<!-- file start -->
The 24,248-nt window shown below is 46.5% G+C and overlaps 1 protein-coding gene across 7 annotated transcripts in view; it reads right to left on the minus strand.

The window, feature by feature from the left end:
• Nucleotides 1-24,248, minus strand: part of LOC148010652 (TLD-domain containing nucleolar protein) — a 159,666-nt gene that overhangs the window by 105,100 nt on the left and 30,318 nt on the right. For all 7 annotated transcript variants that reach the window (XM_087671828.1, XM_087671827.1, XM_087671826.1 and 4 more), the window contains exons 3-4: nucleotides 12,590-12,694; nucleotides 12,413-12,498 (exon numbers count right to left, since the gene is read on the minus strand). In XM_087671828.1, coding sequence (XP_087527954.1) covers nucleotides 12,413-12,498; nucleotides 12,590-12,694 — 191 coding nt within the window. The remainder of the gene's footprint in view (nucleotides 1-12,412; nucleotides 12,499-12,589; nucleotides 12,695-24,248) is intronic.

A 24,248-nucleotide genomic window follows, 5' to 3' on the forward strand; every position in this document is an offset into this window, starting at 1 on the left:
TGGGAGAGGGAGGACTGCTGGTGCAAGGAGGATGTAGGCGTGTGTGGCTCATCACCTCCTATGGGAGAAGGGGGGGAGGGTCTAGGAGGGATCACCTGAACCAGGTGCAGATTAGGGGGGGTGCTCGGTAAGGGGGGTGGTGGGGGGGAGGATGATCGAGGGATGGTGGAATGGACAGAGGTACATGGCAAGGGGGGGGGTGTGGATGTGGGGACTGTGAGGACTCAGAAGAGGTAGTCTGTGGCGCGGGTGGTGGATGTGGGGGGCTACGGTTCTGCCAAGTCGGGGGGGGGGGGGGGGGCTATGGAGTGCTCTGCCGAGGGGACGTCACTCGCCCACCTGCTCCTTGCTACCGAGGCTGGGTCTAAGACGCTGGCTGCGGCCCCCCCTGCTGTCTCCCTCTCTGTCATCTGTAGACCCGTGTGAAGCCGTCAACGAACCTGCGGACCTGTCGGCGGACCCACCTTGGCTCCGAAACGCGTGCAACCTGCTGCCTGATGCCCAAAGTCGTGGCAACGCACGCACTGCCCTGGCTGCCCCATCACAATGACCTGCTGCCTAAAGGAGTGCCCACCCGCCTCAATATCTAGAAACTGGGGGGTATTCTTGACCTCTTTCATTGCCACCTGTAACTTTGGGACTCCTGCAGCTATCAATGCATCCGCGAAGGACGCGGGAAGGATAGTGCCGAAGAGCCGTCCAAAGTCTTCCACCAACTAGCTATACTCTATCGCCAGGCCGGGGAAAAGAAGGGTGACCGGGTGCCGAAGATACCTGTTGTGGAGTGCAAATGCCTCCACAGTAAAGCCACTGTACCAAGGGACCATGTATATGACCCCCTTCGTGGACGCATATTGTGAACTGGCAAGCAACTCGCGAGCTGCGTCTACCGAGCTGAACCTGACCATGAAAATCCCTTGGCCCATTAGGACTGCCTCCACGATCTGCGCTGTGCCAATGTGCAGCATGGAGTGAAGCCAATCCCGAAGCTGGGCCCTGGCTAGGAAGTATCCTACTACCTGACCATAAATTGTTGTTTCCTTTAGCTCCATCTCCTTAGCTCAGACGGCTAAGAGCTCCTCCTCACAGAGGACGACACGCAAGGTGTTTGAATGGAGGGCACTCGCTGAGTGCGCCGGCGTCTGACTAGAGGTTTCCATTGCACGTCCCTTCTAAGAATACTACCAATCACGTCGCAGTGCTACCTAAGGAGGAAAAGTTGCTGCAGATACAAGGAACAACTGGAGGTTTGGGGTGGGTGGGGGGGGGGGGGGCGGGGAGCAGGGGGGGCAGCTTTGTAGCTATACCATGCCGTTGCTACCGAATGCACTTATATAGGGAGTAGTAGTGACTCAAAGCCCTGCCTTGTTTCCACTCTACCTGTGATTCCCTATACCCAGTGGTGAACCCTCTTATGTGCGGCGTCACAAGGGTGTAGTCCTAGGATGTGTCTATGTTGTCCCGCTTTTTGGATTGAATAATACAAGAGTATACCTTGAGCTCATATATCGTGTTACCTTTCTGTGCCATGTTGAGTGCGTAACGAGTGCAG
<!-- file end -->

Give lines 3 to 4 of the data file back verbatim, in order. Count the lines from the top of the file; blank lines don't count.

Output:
• Nucleotides 1-24,248, minus strand: part of LOC148010652 (TLD-domain containing nucleolar protein) — a 159,666-nt gene that overhangs the window by 105,100 nt on the left and 30,318 nt on the right. For all 7 annotated transcript variants that reach the window (XM_087671828.1, XM_087671827.1, XM_087671826.1 and 4 more), the window contains exons 3-4: nucleotides 12,590-12,694; nucleotides 12,413-12,498 (exon numbers count right to left, since the gene is read on the minus strand). In XM_087671828.1, coding sequence (XP_087527954.1) covers nucleotides 12,413-12,498; nucleotides 12,590-12,694 — 191 coding nt within the window. The remainder of the gene's footprint in view (nucleotides 1-12,412; nucleotides 12,499-12,589; nucleotides 12,695-24,248) is intronic.

A 24,248-nucleotide genomic window follows, 5' to 3' on the forward strand; every position in this document is an offset into this window, starting at 1 on the left: